And so it has begun. Evangelicals on my Facebook feed are praising the faith of various of the five female gymnasts representing the United States in Rio, sharing articles and images. That’s why they can keep going, they’re saying. That’s why they never give up. I grew up in an evangelical home, so this is familiar. We heard stories of Scottish athlete Eric Liddell, who put his faith ahead of everything still set a world record at the 1924 Olympics. Christian athletes spoke at our church on Super Bowl Sunday each year, and Tim Tebow quickly became a household name. But as I’ve watched evangelicals praising the faith of this year’s Team USA Olympic gymnasts, I’ve been feeling a sort of tension.
You can’t preach that Jews are going to hell and that Catholics, also, are lost and unsaved, and then praise the faith of a group of Olympic gymnasts that includes a Jew and a Catholic. Simone Biles, widely considered the best gymnast in the world by far, is Catholic. Aly Raisman, who took a gold metal for her floor exercise in 2012 before returning for the 2016 Olympics, is Jewish. (The other three gymnasts appear to be Protestant, though I couldn’t determine their specific denominations.) I don’t mean to belittle any of these women’s faith. My concern is not with the ways these women have built meaning in their lives—I have nothing but admiration for them—but rather with two rather unfortunate habits practiced by evangelicals.
First, evangelicals often claim the victories of “people of faith” across the board while condemning non-evangelicals to hell in the next. There’s something that rubs very wrong about praising a generic “faith” in one moment—often applied using the nebulous “Judeo-Christian” label—and the next moment stating matter-of-factly from the pulpit that yes, Jews and Catholics do go to hell, because they’re not properly “saved.” Why praise and uplift the “faith” of someone you believe is not “saved”? It feels like a ploy to stick it to those who aren’t religious, an attempt to unite all people of faith against those who eschew religion, and it combines weirdly with a theology that holds that even non-evangelical people of faith are bound for hell.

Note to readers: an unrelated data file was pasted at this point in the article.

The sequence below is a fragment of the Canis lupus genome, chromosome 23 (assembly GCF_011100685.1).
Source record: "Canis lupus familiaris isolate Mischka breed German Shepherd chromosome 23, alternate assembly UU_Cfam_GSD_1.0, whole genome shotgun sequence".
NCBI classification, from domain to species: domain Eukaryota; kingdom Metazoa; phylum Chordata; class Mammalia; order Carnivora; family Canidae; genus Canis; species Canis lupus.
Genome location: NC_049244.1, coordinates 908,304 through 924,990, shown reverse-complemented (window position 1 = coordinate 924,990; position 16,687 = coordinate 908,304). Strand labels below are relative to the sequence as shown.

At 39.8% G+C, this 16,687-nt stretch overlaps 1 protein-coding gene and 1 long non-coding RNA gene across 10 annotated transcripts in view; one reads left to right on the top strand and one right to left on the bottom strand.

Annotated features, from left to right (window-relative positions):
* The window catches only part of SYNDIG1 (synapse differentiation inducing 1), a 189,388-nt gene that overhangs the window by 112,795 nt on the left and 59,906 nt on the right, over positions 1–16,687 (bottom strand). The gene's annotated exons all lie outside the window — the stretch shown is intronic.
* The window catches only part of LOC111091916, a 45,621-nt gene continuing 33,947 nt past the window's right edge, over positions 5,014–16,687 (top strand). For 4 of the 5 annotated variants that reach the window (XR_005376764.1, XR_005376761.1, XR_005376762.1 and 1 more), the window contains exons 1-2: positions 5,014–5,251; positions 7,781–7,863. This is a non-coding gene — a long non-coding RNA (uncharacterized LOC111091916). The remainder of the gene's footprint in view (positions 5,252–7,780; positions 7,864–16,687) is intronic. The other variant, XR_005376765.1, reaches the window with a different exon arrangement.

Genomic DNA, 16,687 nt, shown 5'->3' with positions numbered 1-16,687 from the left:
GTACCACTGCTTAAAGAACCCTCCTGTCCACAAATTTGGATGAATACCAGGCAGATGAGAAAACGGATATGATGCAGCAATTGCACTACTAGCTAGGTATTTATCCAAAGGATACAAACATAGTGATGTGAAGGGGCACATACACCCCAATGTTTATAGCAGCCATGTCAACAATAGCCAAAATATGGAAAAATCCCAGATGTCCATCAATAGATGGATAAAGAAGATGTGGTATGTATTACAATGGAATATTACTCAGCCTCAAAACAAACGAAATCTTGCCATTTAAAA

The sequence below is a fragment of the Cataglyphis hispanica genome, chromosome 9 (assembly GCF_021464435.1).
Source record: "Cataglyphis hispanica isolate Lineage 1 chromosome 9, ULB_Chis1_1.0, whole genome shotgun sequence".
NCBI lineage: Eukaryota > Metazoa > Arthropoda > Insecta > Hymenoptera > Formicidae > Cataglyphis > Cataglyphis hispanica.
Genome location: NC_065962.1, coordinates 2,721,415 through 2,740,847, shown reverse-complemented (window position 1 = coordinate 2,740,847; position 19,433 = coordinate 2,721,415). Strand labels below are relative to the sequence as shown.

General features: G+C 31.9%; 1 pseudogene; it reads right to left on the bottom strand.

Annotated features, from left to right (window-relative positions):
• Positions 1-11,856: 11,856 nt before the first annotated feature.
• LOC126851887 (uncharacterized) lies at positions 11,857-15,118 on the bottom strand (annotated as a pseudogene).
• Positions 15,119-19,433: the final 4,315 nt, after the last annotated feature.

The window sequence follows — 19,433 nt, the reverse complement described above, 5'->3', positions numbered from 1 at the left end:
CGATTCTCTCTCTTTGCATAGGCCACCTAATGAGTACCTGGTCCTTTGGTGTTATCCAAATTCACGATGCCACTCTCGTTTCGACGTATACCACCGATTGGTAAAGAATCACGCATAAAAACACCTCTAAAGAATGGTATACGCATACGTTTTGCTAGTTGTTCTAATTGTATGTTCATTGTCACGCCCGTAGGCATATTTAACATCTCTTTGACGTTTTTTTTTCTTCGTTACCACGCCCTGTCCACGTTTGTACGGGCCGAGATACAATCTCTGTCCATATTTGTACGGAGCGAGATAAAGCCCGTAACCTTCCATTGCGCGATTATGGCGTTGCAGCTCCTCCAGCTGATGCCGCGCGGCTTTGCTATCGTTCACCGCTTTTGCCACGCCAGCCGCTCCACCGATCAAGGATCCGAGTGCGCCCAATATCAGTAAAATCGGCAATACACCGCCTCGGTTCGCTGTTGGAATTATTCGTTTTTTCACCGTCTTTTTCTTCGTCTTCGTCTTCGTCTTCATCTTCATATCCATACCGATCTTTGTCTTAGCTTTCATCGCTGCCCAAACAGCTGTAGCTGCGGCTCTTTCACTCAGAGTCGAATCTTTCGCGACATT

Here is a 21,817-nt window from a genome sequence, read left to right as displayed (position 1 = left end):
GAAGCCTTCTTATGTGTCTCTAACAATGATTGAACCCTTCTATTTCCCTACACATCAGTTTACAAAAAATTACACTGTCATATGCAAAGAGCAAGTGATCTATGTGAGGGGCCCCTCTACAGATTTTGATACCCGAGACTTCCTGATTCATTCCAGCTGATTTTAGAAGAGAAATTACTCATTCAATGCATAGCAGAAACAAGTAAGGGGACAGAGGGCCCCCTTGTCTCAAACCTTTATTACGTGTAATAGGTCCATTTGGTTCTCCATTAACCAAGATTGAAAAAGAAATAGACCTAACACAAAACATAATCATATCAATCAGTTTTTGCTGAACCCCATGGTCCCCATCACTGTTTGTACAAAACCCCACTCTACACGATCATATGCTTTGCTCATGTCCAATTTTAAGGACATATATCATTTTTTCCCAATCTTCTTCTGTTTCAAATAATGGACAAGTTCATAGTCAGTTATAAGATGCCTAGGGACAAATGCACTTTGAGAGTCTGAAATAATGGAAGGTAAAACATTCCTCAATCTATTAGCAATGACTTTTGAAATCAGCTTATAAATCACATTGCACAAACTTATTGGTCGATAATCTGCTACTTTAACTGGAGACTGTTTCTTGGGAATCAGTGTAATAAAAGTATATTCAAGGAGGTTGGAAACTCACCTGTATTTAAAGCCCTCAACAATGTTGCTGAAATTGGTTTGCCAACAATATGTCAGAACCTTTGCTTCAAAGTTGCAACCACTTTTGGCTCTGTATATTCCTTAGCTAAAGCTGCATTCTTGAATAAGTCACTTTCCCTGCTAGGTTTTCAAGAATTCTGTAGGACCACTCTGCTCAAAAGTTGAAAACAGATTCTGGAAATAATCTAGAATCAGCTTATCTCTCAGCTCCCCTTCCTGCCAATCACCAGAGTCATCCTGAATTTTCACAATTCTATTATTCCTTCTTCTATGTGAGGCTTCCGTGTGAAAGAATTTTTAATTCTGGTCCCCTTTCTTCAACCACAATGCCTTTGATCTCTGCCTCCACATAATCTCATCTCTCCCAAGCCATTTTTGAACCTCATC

Of course, not every evangelical is onboard with praising “faith” as a catch-all, and that gets us to the second habit that bothers me here. Some evangelicals will only uplift and praise the faith of evangelical athletes—such as Laurie Hernandez—but then offer no meaningful explanation for why non-evangelical athletes also perform well, and sometimes (as in the case of Simone Biles) better. If Laurie is evangelical and unafraid to claim her faith or call on God to help her, why isn’t she the Simone Biles of the group? Who or what is helping Simone, a Catholic (and thus “unsaved” according to evangelicals) perform so well?
I don’t have problem with evangelicals pointing to athletes like Hernandez and identifying with them. That’s only natural. Athletes like Gabby Douglas and Simone Biles serve as inspiration for African American girls thinking about trying gymnastics. If Hernandez similarly inspires young evangelical girls to give the sport a try, I’m all for that! I also have no problem with people routing for athletes they feel they share something in common with. It’s when evangelicals start prescribing their favorites’ success to God—or praising the generic “faith” of individuals whose beliefs would not be welcome at their churches—that I get antsy.
Does “faith” improve athletes’ performance? Athletes need a strength of will and source of motivation to keep going, to believe in themselves, to push past failures and keep trying again, and for some, religious faith can provide that. But the fact that Catholic athletes like Biles and evangelical athletes like Hernandez can both draw on their religious faiths to add to their stamina suggests that this factor is more about the psychology at play than it is about which specific God is being worshiped and drawn on for protection. Besides, religious faith is not the only source people can draw on when pushing themselves to keep reaching. Nonreligious individuals can and do create meaning in a variety of ways.
Please don’t misunderstand me, I have no problem at all with evangelicals cheering for evangelical athletes. There’s an irony, though, when evangelicals ascribe evangelical athletes’ success to their faith when, in gymnastics at least, it’s a Catholic athlete who is dominating, and many (if not most) evangelicals consider Catholics lost and unsaved. There’s an irony, too, in attempts to ascribe successes like those of Catholic athlete Simone Biles to some generic concept of “faith”—in an attempt to stick it to the atheists, I suppose—while simultaneously sending evangelical missionaries to Catholic countries because, again, Catholics are lost and unsaved.